Frequently asked questions
How do I know if my loved one might benefit from a guardian/conservator?
When needed, guardianship and/or conservatorship are excellent options to assist and protect an incapacitated person who is unable to make informed personal or care decisions or who is unable to manage their finances. However, there are many other alternatives to attempt before using guardianship or conservatorship. Guardianship and conservatorship are the most intrusive, complicated and expensive ways to assist your loved one to meet their needs, and involve removing many of the person's legal rights. Initiating a petition to the court for guardianship and/or conservatorship should be the last resort used. Guardianship and conservatorship are controlled by state statute, involve both you and your loved one appearing in court for a hearing where your loved one's incapacity must be proven with clear and convincing evidence and lead to ongoing court supervision and statutory protections that typically last the lifetime of your loved one. Retaining an experienced elder-law attorney to initiate this process is highly recommended. An attorney is often needed throughout the existence of the guardianship and conservatorship. The guardianship/conservatorship process can place you and your loved one in an adversarial legal position and may be emotionally and financially costly. Please contact our staff regarding your loved one's situation to discuss guardianship/conservatorship and other effective alternatives to help ensure your loved one's needs are met.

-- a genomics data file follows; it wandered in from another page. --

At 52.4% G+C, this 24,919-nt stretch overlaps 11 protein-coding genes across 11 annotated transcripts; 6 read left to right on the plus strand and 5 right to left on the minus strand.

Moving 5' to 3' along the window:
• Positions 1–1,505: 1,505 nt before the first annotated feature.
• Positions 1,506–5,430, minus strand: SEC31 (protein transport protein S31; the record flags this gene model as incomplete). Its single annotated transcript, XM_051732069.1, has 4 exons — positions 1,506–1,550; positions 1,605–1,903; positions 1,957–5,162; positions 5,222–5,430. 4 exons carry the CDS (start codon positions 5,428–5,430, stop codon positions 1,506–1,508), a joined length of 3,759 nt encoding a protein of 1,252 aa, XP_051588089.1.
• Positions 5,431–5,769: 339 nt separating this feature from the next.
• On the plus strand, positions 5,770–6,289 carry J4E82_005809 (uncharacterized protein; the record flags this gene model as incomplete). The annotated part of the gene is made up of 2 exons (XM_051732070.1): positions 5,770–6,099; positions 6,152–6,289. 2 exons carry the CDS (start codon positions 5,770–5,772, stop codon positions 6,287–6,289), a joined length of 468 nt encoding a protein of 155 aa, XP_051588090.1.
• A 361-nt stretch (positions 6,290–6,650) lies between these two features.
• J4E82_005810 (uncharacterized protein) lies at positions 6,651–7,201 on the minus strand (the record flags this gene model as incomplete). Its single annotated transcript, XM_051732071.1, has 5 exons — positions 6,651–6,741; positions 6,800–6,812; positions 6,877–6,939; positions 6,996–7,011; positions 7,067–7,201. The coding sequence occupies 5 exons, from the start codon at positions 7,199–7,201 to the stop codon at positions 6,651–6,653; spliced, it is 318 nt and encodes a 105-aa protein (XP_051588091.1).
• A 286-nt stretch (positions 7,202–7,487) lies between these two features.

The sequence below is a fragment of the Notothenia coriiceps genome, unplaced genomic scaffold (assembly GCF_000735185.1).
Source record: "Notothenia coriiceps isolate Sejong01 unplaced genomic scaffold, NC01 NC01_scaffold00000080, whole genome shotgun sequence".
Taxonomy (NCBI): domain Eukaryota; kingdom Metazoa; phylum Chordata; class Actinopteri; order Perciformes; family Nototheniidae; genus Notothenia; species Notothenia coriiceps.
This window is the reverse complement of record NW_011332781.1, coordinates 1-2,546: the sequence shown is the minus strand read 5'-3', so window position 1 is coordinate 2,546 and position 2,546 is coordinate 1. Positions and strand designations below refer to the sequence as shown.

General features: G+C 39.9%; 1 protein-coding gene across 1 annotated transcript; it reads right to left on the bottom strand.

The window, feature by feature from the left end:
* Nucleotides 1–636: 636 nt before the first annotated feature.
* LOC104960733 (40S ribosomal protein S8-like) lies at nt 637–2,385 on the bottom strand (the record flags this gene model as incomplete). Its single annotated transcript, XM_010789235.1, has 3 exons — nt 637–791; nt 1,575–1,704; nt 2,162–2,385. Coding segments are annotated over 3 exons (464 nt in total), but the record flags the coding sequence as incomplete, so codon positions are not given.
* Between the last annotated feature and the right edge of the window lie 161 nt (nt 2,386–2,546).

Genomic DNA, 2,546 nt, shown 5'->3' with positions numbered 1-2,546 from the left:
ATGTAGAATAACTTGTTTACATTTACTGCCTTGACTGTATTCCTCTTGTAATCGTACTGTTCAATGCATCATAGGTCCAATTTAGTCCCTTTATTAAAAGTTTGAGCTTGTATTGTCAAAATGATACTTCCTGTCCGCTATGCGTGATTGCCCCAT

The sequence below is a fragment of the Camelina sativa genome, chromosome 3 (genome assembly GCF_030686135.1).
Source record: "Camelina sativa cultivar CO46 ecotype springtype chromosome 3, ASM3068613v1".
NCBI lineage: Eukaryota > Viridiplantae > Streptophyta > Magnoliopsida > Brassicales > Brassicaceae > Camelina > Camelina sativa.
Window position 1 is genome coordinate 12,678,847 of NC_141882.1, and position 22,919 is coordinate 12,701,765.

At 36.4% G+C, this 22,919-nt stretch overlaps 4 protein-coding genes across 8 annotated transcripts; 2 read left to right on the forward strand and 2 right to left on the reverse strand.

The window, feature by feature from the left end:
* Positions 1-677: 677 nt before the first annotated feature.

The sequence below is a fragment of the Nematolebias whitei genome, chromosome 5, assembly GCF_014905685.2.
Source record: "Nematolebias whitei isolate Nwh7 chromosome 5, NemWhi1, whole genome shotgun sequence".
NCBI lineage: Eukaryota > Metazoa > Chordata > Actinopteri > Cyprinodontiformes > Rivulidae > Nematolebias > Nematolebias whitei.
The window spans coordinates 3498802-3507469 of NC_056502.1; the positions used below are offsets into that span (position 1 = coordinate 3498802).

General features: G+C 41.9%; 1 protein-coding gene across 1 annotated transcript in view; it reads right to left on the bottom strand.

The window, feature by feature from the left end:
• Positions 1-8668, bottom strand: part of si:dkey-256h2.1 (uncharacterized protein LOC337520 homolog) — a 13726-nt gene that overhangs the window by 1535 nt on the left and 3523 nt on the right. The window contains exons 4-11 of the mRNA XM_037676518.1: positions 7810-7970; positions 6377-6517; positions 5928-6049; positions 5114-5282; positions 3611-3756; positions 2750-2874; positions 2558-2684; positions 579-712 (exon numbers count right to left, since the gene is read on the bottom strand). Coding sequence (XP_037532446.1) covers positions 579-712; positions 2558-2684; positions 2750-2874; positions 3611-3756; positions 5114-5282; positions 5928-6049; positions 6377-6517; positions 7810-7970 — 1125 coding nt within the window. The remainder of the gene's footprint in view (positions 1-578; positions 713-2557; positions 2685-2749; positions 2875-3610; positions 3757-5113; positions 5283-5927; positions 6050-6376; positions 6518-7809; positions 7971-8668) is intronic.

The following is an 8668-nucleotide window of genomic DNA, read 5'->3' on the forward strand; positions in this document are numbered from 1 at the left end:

My loved one has just been diagnosed with Alzheimer's disease, and I've been told I should get guardianship/conservatorship authority. What should I do?
Decisions about the need for guardianship or conservatorship are complex and should never be based purely on a diagnosis of Alzheimer's or any other disease or disability. Guardianship or conservatorship is rarely needed in situations where someone has Alzheimer's disease. There are many ways to ensure that someone with dementia has their needs met without the use of guardianship or conservatorship. Learning that your loved one has Alzheimer's disease can be a difficult point in life. Fortunately, there are options for support. Our staff can help connect those with Alzheimer's disease and their families and caregivers to information, services and assistance. Please contact our staff to discuss your unique situation and how we can assist and support you and your family.
My child has intellectual or psychiatric disabilities and is going to turn 18 soon, do I need to seek guardianship?
Decisions about the need for guardianship or conservatorship are complex and should never be based purely on a diagnosis of a disease or disability. Guardianship or conservatorship is often not needed in situations where someone has an intellectual or psychiatric disability. There are many ways to ensure that someone with an intellectual or psychiatric disability has their needs met without the use of guardianship or conservatorship. Our staff can help connect those with intellectual or psychiatric disabilities and their families and caregivers to information, services and assistance. Please contact our staff to discuss your unique situation and how we can assist and support you and your family.